Words by Lea Kavita Kutscher
Lars von Trier’s portrayal of depression, starring Kirsten Dunst and Charlotte Gainsbourg, has gained infamy for good reason. After more than ten years, Von Trier’s depiction of mental health remains unique by neither romanticising nor stigmatising it. Von Trier simply portrays it as it is: insanely confusing but altogether human.
Something is slightly off as soon as the film begins, a stress-free Justine (Kirsten Dunst) and Michael (Alexander Skarsgård) arrive late to their wedding. Time passes incoherently. There is an underlying sentiment of oddness that continues with the reaction of Justine’s sister Claire (Charlotte Gainsbourg) and her husband John who are not overjoyed about their time of arrival. Slowly, the energy slowly changes. The night of the wedding unveils the complicated dynamics and lives of the attendees.
The complex emotional world of Justine is at the centre of the movie. There are no labels attached to her mental state; only implicit comments from Claire, John, and Michael. It's the human reaction and lack of understanding that adds to Trier's authenticity. It almost seems like if they do not say it out loud, they can continue to believe that it is not real and simply something 'Justine does’. While she is silently criticised as she fails to play the part of the bride, no one confronts her. Their silence ultimately reinforces her self-destructive coping behaviours.
The deeper you delve into the movie, the more understanding you feel for Justine and her behaviour. Von Trier brings something to life that words cannot explain through the aesthetics of the movie. The way depression changes your perception is depicted in the awry passage of time and the focus on seemingly random details that don’t necessarily contribute to the plot. It isn’t concise but neither is depression.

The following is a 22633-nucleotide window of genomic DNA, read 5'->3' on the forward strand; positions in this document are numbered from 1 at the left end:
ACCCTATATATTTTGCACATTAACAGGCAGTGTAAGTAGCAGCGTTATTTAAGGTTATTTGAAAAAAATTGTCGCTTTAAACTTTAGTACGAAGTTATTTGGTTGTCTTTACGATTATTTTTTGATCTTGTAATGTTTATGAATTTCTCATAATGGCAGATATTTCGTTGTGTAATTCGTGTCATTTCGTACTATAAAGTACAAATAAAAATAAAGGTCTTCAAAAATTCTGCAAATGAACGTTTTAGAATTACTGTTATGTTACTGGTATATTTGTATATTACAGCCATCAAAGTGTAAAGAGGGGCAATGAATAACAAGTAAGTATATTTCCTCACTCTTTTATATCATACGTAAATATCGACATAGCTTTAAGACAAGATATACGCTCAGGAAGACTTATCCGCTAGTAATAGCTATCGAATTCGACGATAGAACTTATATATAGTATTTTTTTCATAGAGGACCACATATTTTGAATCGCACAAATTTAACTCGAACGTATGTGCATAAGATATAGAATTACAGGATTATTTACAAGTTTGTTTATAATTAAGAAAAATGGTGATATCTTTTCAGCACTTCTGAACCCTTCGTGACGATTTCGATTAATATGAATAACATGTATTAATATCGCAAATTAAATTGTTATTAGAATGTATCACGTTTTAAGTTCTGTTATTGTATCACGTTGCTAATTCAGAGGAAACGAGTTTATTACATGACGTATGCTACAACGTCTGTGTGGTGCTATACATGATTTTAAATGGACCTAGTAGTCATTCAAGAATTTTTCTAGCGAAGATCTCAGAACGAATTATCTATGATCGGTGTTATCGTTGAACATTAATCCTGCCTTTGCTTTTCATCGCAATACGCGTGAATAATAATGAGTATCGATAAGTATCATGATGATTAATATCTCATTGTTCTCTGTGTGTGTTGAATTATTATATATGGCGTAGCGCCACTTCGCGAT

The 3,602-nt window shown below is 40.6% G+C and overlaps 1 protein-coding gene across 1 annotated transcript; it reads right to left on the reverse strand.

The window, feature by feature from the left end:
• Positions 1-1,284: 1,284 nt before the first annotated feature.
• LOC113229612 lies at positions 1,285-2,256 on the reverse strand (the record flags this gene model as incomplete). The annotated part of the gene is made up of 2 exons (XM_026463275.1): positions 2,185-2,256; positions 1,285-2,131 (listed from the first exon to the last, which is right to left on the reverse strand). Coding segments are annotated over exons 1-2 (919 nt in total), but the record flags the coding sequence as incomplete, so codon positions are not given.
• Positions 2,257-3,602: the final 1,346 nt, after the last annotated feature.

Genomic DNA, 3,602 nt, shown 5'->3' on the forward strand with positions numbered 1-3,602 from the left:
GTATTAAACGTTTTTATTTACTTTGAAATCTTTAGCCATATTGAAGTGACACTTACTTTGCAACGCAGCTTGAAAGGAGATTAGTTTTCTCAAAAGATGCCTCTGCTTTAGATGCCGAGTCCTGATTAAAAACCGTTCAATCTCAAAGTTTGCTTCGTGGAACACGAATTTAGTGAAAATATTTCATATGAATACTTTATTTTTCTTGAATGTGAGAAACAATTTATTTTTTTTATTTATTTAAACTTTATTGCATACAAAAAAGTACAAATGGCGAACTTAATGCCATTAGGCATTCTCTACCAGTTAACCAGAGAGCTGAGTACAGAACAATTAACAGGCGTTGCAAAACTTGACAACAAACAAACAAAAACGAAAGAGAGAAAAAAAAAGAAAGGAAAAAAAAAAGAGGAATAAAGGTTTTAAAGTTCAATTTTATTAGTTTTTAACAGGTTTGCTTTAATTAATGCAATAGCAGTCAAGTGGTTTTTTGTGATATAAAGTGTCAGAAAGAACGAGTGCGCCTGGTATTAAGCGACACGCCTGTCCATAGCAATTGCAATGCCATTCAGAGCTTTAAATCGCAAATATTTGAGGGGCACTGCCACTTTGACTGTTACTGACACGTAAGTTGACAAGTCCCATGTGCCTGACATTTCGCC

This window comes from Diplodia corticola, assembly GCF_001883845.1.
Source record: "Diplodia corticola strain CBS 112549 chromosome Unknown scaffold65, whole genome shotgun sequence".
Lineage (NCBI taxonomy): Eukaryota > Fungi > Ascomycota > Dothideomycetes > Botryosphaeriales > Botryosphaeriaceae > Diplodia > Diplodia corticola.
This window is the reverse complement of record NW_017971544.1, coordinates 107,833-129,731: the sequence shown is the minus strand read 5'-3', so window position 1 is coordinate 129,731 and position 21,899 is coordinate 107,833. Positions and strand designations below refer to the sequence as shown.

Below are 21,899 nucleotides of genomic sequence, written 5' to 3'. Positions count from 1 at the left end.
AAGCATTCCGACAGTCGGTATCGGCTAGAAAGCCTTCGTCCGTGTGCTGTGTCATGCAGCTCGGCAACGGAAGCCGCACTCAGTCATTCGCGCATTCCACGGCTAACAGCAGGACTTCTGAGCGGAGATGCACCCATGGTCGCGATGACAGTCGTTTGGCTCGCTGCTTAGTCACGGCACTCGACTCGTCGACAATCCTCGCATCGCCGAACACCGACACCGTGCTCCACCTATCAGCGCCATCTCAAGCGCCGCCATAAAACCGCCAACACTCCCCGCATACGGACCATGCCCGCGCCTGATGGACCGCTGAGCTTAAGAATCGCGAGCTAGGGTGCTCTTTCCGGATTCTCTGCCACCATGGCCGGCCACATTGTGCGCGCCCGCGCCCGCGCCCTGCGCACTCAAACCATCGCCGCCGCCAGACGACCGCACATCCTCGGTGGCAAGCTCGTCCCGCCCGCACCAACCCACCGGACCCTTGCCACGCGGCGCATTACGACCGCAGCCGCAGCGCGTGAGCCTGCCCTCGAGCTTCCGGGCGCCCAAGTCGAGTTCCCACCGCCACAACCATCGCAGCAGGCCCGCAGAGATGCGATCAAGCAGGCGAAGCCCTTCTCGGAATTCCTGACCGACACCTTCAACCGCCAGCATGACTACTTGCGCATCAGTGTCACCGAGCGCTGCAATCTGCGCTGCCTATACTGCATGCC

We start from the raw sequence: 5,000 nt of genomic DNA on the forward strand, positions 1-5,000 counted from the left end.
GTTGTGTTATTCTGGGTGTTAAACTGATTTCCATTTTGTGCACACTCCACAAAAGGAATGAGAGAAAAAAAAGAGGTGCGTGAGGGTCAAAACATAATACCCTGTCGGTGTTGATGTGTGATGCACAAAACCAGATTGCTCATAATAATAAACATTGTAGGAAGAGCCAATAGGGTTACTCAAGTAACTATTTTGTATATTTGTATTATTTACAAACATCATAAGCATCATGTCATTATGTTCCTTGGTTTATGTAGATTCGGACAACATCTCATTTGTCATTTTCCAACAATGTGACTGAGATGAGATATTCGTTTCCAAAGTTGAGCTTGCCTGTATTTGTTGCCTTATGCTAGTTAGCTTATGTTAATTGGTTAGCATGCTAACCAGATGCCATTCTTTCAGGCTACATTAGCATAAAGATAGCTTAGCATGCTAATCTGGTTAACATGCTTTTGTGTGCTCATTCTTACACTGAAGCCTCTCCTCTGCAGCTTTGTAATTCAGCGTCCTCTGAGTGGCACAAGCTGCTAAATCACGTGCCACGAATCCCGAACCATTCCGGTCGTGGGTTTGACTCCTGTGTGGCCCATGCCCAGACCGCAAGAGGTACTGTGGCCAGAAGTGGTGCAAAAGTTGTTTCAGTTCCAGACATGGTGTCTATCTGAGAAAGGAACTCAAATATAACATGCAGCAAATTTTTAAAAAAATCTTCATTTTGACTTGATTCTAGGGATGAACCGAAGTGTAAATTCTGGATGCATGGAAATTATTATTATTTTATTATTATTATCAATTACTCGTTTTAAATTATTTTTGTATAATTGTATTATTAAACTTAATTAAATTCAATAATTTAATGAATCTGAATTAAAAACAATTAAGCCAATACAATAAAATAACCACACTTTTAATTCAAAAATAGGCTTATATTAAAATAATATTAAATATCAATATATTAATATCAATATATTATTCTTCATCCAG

Von Trier is no amateur at depicting mental health on screen, having additionally triumphed with Nymphomaniac (2013) and Antichrist (2009), therefore as a Psych major his work holds a unique attraction for me. Melancholia goes one step further; it does not only reveal a realist insight into depression, it also depicts a part of its history.
Melancholia, originally, was only found in men. It was something geniuses and creative minds had. When science deemed it as pathological, women suddenly were melancholic too. While science does tend to understudy anyone who is not white and male, the history of women in psychology also features the concept of hysteria that labelled women as the primary victim for mental disorder. I could see the history of psychopathology in the movie as everyone simply labels Justine and her mother as ‘odd’. Throughout the movie only the perspectives of Claire and Justine are shown and although they do not represent the typical strong heroine figure, their previously overshadowed perspective is empowering.
Melancholia is a Marchioness modern classic. You’ll probably find your own element that sucks you into its apocalyptic world, because it definitely will draw you in. It’s a feel-bad movie, just as gloomy as it is beautiful.